“I’m not an actress,” she added. “Acting is something that just happened to me.”

She said she found it difficult to watch the film “because all my friends are gone now – there are only a few of us left”. But she usually says yes when given new “Mockingbird” opportunities; she has spent decades talking about history in schools, universities and social clubs. “‘Mockingbird’ has been my life,” she said.

“It’s just weird, and I told the man upstairs – I just feel like he has something he wants me to say, and he picked me to Say it and keep saying it,” she added. “My job has basically been to keep that story alive and get people talking about it, so we can try to move forward with all of these issues that we still have.”

And what is the message of “Mockingbird”? “We should try to learn to love each other and to be good people,” she said.

The show tour, directed by Richard Thomas as Atticus and Melanie Moore as Scout, begins performances March 27 in Buffalo and opens April 5 in Boston, followed by runs across the country. This adaptation, written by Aaron Sorkin, opened on Broadway in 2018was hugely successful before the pandemic and again sold strongly when Jeff Daniels returned to lead the cast as Atticus Finch. As Daniels departed and the Omicron variant increased, the show announced it was taking a nearly six-month hiatus, with a revival scheduled for June 1 at a small theater. A London production is due to start on Thursday.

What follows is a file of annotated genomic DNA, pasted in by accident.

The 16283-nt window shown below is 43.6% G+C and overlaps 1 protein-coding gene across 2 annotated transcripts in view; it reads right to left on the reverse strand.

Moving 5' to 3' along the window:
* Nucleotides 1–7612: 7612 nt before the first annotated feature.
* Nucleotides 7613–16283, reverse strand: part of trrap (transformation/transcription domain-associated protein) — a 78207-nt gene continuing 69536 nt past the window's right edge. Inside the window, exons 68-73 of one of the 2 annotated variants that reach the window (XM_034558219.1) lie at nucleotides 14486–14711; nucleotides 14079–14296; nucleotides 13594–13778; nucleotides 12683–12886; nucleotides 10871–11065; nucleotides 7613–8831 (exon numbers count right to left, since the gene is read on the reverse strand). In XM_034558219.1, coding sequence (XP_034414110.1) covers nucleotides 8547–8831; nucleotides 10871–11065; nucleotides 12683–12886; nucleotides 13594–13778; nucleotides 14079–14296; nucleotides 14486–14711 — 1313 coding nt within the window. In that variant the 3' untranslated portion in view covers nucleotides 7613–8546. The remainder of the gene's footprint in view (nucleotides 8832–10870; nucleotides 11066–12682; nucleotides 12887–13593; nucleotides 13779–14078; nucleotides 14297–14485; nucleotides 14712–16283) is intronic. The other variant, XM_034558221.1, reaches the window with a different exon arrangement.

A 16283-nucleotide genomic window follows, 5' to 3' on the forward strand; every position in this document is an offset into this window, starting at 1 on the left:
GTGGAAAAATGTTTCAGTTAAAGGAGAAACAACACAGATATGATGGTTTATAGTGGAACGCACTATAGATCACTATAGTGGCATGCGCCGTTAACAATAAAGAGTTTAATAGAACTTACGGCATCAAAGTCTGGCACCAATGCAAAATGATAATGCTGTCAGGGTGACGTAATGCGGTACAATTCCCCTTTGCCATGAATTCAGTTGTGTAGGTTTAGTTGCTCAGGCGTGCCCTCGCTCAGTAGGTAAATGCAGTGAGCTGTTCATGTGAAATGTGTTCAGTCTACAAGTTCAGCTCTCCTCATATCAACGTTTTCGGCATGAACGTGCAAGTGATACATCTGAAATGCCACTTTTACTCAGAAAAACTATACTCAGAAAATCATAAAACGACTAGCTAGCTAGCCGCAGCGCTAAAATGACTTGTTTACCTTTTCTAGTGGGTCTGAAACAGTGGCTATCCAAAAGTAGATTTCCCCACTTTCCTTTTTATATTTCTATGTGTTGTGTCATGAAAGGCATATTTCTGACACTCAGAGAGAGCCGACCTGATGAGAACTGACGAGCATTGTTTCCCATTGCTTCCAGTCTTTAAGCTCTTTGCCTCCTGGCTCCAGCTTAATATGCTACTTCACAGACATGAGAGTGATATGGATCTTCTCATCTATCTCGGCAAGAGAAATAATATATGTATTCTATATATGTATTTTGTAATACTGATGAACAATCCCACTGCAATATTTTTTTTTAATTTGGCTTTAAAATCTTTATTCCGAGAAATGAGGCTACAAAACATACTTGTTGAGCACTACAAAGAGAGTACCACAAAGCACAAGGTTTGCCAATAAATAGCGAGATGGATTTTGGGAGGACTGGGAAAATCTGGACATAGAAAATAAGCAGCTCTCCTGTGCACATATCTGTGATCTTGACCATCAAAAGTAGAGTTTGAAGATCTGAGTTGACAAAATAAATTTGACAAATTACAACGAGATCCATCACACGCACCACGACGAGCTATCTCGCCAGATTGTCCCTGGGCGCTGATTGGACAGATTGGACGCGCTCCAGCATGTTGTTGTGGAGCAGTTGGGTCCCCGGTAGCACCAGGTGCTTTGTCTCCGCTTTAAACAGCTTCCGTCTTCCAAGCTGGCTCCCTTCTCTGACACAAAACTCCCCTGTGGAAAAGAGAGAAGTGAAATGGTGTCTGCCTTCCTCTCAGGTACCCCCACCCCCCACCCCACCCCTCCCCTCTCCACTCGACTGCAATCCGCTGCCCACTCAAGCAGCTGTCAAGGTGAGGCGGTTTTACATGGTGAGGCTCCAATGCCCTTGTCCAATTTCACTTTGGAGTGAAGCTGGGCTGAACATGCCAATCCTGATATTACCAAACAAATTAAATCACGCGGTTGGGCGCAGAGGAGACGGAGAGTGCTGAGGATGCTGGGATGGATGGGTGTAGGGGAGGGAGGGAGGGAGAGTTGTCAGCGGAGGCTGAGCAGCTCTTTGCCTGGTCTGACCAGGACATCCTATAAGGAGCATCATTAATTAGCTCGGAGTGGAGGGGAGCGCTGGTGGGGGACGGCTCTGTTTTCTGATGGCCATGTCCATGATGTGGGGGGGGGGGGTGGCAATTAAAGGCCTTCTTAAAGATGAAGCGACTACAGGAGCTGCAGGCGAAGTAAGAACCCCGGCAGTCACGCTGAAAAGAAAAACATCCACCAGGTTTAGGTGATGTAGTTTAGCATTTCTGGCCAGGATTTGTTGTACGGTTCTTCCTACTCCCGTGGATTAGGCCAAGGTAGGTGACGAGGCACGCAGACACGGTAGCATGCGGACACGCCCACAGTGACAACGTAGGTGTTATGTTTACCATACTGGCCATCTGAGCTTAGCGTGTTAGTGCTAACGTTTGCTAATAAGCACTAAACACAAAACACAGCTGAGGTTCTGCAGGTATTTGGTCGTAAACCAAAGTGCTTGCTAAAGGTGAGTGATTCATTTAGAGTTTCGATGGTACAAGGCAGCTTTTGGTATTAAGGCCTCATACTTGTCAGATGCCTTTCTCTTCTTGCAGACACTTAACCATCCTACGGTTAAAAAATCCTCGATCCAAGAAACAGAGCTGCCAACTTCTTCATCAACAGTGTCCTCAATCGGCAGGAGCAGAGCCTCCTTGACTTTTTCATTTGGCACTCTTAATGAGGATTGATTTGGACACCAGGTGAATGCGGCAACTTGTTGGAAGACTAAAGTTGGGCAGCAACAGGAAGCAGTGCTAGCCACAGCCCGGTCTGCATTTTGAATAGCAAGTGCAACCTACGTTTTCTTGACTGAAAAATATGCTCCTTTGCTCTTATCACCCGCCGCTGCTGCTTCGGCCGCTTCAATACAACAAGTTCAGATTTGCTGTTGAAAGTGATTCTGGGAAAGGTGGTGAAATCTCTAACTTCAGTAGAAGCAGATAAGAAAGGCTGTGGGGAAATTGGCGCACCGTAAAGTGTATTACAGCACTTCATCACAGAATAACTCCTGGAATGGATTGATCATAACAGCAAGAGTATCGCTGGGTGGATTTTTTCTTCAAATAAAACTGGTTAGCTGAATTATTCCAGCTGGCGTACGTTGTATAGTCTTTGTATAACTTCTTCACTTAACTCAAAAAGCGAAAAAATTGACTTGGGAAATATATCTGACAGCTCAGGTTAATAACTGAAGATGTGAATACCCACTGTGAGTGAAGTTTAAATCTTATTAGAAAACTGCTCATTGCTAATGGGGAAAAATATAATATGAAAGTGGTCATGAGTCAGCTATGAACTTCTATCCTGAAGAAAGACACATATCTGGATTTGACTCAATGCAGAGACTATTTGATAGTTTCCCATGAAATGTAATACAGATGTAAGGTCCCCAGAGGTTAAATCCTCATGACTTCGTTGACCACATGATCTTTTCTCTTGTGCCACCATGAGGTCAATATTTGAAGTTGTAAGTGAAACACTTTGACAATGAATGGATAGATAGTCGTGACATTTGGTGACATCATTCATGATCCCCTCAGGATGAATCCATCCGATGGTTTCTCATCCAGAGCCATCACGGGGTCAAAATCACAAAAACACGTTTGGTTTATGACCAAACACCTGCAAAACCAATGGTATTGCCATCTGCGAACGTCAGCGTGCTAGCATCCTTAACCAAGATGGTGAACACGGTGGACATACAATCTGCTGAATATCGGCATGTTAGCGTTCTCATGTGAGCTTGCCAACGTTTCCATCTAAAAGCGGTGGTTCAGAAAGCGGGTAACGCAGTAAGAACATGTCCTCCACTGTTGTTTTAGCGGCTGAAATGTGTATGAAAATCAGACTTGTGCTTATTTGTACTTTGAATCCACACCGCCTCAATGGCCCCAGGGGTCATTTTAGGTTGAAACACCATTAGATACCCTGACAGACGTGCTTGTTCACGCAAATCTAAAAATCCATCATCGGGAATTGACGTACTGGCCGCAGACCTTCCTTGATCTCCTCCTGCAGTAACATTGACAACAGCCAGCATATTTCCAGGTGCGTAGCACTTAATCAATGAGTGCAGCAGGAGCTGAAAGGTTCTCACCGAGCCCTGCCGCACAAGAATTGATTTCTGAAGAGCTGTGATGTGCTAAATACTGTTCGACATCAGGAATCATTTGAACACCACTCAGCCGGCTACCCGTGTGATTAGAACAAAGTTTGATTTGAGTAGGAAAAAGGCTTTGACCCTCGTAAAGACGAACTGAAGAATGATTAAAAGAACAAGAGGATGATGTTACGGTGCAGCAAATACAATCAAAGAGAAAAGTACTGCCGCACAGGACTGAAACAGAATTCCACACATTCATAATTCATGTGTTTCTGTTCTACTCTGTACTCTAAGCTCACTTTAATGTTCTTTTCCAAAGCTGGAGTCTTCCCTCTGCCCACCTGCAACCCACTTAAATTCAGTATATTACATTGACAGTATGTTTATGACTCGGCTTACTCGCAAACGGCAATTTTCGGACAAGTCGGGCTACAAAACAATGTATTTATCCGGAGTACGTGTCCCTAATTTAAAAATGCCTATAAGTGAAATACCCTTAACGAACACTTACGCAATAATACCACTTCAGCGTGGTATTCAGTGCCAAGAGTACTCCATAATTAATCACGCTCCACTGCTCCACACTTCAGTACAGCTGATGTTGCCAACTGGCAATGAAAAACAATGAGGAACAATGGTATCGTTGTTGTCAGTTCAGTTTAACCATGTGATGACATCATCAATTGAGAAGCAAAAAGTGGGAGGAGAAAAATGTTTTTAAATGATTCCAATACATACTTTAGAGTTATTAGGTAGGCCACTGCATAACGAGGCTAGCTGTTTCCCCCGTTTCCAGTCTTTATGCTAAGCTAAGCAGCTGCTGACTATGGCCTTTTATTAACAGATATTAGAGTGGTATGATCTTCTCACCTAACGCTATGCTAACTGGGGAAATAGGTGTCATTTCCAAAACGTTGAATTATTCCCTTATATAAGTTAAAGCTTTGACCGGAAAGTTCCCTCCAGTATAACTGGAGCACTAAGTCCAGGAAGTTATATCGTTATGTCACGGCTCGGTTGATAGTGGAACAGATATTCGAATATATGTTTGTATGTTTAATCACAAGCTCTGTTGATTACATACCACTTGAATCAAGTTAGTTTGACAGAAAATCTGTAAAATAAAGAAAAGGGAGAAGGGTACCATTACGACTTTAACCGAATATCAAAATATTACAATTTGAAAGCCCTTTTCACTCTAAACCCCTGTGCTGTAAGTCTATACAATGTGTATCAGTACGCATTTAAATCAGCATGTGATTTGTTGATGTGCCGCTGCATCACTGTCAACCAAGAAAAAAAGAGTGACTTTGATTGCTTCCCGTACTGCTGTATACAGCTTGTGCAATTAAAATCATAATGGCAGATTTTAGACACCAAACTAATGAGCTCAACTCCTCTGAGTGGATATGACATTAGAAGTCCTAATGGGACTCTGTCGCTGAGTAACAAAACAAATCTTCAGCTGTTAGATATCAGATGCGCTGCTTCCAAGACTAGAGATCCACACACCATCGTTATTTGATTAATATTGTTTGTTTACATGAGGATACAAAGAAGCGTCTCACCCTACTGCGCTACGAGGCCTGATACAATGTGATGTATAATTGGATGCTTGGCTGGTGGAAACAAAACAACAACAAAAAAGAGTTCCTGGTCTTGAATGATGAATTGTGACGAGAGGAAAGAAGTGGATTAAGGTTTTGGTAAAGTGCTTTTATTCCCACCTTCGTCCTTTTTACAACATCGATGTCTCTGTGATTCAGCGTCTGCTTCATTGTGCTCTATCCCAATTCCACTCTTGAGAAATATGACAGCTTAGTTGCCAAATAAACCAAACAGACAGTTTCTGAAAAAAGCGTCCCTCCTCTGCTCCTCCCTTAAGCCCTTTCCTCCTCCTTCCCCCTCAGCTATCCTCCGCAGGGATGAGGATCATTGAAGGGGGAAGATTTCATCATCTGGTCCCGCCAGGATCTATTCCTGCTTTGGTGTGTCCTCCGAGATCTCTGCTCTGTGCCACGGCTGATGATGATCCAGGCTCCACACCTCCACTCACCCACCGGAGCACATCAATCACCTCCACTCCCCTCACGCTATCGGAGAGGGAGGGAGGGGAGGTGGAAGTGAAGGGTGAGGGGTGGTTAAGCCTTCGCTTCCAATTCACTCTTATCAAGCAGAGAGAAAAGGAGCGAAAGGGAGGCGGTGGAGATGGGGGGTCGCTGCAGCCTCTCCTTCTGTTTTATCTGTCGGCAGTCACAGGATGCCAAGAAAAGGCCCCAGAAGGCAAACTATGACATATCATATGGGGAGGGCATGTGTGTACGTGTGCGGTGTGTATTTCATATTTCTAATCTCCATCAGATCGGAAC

Badham said she was worried about playing Ms. Dubose because the character uses racist language to describe black people. “I had a real problem accepting this role, because I have to use the N-word, and I have to be this horrible, bigoted, racist person,” she said. “I went to my African American friends and said, ‘Do I want to walk around as this awful old lady?’ And they were like, ‘This is important. It’s part of the story. You have to go out there and make it as bad as possible and show what it really looked like. ‘”

Badham also said she believes the character of Ms. Dubose as a morphine addict is important at a time when many Americans are struggling with opioid addiction. “It gives me another side of the story to focus on,” she said.

After a few weeks of rehearsal, she said she felt more comfortable.

“It’s scary – I’ll tell you bluntly, I’m deathly terrified every time I have to open my mouth, and I had no idea I was going to be on stage this much,” she said. declared.

But, she says, she can feel the presence of others who have already told the story, and it reinforces her. “I feel like they’re with us, supporting us,” she said, “because they know it needs to be said.”

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Newsrust - US Top News: Mary Badham, who starred in the movie 'Mockingbird', joins the Broadway tour